Floating Currencies and "Colliding Worlds": Postcolonial Capitalism, Queer Diaspora, and Multicultural Recognition in <i>Gold by the Inch</i>

  • Travis Sands
Keywords: Lawrence Chua, postcolonial capitalism, queer diaspora, multiculturalism, value


This article addresses the queer subjectivities produced under postcolonial capitalism. In a context where economic value is virtualized via currency floats, high-volume trading, and other financial practices, subjectivity is likewise virtualized such that sexual, racial, gender, and ethno-national differences come to be framed as interchangeable and persistently in motion. Putting theories of postcolonial capitalism in conversation with queer diasporic critique, I read Lawrence Chua’s novel Gold by the Inch as an account of the queer contours of multicultural recognition specific to postcolonial Southeast Asia. Focusing on Chua’s extensive use of second person narration and the ethical ambivalence of the novel’s protagonist, I argue that multicultural recognition in postcolonial Southeast Asia commensurates the increasingly proximate but not identical subjectivities of those Kalyan Sanyal calls the subjects of capital and those who have been rendered part of a permanently surplus population. Such commensuration effaces the raced, gendered, and sexualized modes of domination required to sustain this population in perpetuity. My reading of Gold by the Inch thus emphasizes the non-identity of queer postcolonial subjectivities to identify ruptures in postcolonial capitalism’s governance of heterogeneity.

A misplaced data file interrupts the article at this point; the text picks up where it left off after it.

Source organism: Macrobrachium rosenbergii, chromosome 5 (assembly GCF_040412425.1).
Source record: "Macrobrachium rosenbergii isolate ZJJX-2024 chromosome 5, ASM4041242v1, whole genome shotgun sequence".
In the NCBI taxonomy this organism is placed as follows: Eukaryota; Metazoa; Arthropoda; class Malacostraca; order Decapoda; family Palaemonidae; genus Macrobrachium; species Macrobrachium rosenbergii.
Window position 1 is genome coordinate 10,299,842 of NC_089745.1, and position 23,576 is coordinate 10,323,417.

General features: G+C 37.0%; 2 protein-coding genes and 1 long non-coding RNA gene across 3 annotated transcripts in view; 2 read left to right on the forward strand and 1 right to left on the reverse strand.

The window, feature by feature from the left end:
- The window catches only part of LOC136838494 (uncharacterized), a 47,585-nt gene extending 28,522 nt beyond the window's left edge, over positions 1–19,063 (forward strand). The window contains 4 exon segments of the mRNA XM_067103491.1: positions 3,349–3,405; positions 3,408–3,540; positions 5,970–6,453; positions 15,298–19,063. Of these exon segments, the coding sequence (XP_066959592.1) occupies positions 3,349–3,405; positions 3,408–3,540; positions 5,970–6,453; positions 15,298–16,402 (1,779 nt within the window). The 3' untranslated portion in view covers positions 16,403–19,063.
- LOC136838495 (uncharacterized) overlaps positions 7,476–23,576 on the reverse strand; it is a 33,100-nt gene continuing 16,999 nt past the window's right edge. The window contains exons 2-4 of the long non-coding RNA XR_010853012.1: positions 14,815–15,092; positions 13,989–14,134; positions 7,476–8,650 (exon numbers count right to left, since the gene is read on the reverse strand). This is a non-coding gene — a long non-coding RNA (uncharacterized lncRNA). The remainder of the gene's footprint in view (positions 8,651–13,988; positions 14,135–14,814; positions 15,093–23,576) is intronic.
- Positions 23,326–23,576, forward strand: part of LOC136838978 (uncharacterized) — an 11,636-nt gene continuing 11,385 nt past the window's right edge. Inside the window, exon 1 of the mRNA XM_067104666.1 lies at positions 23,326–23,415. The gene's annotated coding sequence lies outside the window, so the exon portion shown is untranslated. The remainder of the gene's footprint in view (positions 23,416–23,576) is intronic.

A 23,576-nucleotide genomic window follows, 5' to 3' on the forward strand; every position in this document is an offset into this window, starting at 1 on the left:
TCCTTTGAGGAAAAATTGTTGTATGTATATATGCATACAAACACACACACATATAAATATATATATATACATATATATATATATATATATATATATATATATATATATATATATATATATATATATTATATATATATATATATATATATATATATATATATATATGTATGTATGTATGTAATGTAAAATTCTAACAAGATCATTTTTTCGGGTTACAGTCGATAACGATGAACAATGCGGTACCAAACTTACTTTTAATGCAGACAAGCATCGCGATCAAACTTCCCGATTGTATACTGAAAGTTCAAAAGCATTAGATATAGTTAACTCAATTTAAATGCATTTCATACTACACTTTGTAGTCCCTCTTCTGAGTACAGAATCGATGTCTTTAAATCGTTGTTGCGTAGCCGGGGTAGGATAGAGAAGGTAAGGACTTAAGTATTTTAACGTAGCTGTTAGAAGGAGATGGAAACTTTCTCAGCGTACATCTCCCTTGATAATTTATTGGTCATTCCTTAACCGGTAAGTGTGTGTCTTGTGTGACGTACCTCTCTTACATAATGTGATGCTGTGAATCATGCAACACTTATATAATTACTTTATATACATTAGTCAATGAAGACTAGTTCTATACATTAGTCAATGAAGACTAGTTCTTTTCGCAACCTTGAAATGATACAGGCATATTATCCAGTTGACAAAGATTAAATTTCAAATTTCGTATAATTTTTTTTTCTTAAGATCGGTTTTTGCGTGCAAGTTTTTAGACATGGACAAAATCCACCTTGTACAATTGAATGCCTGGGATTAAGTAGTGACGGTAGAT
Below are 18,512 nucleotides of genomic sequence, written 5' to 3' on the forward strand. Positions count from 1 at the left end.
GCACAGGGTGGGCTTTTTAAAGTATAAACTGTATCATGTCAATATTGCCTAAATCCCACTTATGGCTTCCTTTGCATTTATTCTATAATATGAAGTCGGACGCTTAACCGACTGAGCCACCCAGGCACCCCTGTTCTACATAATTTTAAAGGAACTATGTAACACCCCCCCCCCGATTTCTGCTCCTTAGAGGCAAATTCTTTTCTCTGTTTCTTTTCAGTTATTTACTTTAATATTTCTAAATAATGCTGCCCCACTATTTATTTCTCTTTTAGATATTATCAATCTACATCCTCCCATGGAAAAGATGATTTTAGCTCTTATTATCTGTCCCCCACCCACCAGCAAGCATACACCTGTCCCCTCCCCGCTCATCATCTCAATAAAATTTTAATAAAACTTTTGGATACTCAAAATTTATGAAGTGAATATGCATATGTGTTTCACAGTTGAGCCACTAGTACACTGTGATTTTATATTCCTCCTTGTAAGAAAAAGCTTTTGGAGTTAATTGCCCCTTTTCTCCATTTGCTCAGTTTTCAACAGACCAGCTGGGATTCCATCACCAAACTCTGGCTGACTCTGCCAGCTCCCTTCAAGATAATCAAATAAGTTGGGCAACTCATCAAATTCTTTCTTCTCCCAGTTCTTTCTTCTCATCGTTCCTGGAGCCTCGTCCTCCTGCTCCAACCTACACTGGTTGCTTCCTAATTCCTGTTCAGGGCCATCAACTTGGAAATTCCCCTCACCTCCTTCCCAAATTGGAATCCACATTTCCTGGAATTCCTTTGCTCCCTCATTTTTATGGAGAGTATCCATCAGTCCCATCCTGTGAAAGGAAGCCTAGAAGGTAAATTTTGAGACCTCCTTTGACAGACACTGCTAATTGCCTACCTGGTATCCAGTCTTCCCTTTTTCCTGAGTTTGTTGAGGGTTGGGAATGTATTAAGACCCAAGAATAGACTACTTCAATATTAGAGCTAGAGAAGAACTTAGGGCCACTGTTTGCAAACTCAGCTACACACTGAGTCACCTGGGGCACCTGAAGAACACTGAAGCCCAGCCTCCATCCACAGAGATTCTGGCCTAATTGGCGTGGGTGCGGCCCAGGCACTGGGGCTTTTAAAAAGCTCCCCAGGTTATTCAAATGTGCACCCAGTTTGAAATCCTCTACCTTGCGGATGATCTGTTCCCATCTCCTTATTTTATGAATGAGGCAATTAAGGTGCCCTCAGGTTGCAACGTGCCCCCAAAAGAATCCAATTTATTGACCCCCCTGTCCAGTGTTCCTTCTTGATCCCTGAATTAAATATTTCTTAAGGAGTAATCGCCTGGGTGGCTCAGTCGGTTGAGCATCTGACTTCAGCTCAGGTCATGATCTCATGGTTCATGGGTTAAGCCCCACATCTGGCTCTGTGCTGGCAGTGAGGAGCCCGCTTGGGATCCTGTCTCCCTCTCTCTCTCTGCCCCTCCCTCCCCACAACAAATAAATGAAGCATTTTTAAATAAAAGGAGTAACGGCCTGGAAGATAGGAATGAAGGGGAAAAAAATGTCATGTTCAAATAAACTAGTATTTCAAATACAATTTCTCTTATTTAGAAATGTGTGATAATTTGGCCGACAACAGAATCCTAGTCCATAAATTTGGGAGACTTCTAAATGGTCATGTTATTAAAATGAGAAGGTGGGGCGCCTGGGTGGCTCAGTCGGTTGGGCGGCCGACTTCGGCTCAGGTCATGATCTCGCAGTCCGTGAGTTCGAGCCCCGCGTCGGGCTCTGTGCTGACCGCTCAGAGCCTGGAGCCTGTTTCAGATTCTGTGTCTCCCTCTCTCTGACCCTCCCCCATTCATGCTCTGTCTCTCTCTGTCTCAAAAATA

Thanks to Choonja Kae and Heyang Julie Kae for their multiple forms of support while I completed this article, and to Phoenix, Anya, and Vera for reminding me to think otherwise.

Author Biography

Travis Sands

Travis Sands teaches in the Department of Gender Studies at Metropolitan State University in Saint Paul, Minnesota. He is currently working on Floating Currencies: Sex, Race, and Value After Neoliberalism, a book project addressing literary and popular cultural engagements with the queer marriage of economic and cultural values in the multiple afterlives of neoliberalism.